Korean J Radiol.  2022 Jul;23(7):752-762. 10.3348/kjr.2021.0466.

Comparison of a Deep Learning-Based Reconstruction Algorithm with Filtered Back Projection and Iterative Reconstruction Algorithms for Pediatric Abdominopelvic CT

  • 1Department of Radiology, Pusan National University Yangsan Hospital, Yangsan, Korea
  • 2School of Biomedical Convergence Engineering, Pusan National University, Busan, Korea
  • 3Research Institute for Convergence of Biomedical Science and Technology, Pusan National University Yangsan Hospital, College of Medicine, Pusan National University, Yangsan, Korea


To compare a deep learning-based reconstruction (DLR) algorithm for pediatric abdominopelvic computed tomography (CT) with filtered back projection (FBP) and iterative reconstruction (IR) algorithms.
Materials and Methods
Post-contrast abdominopelvic CT scans obtained from 120 pediatric patients (mean age ± standard deviation, 8.7 ± 5.2 years; 60 males) between May 2020 and October 2020 were evaluated in this retrospective study. Images were reconstructed using FBP, a hybrid IR algorithm (ASiR-V) with blending factors of 50% and 100% (AV50 and AV100, respectively), and a DLR algorithm (TrueFidelity) with three strength levels (low, medium, and high). Noise power spectrum (NPS) and edge rise distance (ERD) were used to evaluate noise characteristics and spatial resolution, respectively. Image noise, edge definition, overall image quality, lesion detectability and conspicuity, and artifacts were qualitatively scored by two pediatric radiologists, and the scores of the two reviewers were averaged. A repeated-measures analysis of variance followed by the Bonferroni post-hoc test was used to compare NPS and ERD among the six reconstruction methods. The Friedman rank sum test followed by the Nemenyi-Wilcoxon-Wilcox all-pairs test was used to compare the results of the qualitative visual analysis among the six reconstruction methods.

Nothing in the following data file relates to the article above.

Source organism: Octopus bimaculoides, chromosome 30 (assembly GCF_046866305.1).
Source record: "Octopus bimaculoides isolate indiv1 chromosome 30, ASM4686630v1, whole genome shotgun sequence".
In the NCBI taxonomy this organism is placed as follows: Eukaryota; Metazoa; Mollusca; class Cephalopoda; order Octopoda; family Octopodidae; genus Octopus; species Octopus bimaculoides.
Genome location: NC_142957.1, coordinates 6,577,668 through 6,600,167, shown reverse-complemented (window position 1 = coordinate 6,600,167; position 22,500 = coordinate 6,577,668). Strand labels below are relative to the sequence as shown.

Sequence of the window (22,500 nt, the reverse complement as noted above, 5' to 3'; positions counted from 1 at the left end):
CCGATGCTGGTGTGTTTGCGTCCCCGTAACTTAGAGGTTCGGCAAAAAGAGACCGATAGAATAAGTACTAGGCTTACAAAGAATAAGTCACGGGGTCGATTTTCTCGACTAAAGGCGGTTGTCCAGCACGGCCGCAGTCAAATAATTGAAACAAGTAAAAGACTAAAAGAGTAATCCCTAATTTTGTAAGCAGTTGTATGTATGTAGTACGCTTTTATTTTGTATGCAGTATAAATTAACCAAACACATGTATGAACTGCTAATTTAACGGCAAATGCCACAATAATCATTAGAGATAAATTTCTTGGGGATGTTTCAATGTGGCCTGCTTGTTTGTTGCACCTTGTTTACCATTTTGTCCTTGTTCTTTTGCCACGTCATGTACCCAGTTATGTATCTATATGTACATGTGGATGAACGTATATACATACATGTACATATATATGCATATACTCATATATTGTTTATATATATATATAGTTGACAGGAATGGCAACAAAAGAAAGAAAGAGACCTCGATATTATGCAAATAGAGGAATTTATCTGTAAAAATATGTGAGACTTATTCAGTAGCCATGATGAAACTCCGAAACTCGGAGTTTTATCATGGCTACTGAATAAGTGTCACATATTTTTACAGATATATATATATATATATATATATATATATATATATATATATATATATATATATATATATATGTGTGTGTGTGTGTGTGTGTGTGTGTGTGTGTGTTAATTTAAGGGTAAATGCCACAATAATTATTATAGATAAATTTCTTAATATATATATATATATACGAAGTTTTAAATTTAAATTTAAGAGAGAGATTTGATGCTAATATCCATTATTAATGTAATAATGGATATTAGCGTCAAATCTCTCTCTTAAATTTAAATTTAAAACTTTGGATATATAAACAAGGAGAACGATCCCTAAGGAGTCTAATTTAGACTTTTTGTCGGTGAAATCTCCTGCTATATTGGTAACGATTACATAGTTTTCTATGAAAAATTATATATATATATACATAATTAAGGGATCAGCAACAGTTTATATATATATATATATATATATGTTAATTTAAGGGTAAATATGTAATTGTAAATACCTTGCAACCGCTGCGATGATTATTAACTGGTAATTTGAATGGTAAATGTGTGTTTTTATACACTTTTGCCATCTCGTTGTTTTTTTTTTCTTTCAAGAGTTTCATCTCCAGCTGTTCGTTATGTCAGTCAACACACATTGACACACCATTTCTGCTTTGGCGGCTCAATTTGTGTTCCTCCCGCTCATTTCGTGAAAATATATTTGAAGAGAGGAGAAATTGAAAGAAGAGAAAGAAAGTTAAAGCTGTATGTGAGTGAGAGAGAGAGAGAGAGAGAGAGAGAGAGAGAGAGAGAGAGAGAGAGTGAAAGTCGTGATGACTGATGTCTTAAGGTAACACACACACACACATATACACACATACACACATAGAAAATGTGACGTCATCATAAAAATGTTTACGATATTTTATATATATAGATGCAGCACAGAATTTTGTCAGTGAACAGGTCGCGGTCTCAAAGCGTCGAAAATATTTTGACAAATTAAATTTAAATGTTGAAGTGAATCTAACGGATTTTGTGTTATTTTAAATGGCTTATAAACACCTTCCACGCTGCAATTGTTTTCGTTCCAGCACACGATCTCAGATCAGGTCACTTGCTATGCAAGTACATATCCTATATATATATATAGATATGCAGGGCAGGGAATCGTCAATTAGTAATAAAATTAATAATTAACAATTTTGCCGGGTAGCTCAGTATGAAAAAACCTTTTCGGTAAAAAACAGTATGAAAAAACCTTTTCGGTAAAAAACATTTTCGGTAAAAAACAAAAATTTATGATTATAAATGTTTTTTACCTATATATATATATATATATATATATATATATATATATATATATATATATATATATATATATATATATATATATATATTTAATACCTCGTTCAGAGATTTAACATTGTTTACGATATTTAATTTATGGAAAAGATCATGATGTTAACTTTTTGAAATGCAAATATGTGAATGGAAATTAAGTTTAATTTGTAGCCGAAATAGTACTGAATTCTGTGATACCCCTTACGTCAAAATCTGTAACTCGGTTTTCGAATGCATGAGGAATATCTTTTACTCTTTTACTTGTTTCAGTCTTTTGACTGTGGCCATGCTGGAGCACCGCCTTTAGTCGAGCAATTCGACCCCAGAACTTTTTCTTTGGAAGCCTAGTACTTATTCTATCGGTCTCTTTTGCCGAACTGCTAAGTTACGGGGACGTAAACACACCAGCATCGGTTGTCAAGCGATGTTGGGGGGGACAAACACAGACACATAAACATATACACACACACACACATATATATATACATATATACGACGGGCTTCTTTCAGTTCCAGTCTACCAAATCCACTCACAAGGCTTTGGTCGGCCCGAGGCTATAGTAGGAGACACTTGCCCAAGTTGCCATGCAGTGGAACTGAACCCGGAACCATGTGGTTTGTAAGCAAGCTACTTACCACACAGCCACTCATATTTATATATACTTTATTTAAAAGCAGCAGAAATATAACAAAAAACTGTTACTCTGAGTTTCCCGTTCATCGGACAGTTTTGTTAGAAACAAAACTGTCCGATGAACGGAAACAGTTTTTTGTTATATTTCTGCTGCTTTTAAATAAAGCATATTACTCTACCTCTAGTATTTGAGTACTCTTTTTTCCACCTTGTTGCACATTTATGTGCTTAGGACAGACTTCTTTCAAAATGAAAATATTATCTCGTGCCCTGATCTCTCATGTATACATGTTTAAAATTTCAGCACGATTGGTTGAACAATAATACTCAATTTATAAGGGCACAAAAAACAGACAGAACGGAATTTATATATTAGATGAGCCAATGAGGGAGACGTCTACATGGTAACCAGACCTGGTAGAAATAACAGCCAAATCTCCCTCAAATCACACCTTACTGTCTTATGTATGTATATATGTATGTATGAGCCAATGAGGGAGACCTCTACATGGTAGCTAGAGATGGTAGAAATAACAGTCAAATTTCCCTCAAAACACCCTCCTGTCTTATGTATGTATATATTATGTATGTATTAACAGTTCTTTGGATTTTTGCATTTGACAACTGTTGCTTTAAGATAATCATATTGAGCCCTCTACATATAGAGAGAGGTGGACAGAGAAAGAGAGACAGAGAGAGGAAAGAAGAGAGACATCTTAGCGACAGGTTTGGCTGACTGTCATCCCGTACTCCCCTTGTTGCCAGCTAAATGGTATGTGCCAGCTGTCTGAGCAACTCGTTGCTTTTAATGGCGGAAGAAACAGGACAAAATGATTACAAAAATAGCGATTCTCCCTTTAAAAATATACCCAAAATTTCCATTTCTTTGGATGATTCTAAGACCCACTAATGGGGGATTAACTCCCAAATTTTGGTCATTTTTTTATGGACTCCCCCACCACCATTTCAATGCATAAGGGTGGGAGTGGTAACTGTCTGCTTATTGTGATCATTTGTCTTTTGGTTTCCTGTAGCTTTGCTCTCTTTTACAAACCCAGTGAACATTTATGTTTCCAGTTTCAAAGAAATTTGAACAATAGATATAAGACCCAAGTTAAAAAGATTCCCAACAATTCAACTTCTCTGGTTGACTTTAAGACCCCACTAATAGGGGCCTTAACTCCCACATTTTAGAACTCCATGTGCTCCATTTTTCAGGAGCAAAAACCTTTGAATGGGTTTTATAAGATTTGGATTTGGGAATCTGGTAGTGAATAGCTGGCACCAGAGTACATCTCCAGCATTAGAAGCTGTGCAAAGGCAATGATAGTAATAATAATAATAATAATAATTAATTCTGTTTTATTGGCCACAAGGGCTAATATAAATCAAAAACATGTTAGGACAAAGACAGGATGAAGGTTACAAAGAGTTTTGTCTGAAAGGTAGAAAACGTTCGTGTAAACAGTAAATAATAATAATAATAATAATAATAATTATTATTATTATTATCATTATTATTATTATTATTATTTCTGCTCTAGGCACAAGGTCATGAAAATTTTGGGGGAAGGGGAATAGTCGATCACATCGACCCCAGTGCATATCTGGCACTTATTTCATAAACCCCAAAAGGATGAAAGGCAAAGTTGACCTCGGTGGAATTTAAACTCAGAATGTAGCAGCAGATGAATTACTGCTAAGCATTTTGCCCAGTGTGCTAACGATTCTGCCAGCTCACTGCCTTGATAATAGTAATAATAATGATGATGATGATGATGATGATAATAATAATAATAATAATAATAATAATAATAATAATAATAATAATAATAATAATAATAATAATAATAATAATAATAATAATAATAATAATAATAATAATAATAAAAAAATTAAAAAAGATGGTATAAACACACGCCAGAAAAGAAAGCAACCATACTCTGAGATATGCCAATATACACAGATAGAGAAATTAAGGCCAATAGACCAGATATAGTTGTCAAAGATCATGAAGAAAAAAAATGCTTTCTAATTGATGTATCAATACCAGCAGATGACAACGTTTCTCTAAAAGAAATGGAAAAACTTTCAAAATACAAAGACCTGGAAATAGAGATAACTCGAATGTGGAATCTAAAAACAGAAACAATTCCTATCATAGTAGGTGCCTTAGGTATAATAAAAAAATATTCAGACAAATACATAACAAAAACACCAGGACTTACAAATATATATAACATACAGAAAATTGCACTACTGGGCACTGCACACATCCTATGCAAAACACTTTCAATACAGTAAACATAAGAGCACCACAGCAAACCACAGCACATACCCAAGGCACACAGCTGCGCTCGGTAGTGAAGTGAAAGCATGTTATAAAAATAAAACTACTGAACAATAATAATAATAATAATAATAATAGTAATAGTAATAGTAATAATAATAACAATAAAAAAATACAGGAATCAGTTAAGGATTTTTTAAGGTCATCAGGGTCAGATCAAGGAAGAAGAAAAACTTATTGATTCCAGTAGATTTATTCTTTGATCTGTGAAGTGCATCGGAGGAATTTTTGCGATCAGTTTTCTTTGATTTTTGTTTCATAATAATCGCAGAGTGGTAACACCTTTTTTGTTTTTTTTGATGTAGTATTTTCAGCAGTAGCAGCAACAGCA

The NPS noise magnitude of AV100 was significantly lower than that of the DLR, whereas the NPS peak of AV100 was significantly higher than that of the high- and medium-strength DLR (p < 0.001). The NPS average spatial frequencies were higher for DLR than for ASiR-V (p < 0.001). ERD was shorter with DLR than with ASiR-V and FBP (p < 0.001). Qualitative visual analysis revealed better overall image quality with high-strength DLR than with ASiR-V (p < 0.001).
For pediatric abdominopelvic CT, the DLR algorithm may provide improved noise characteristics and better spatial resolution than the hybrid IR algorithm.


Abdomen; Deep learning; Image reconstruction; Pediatrics; Tomography
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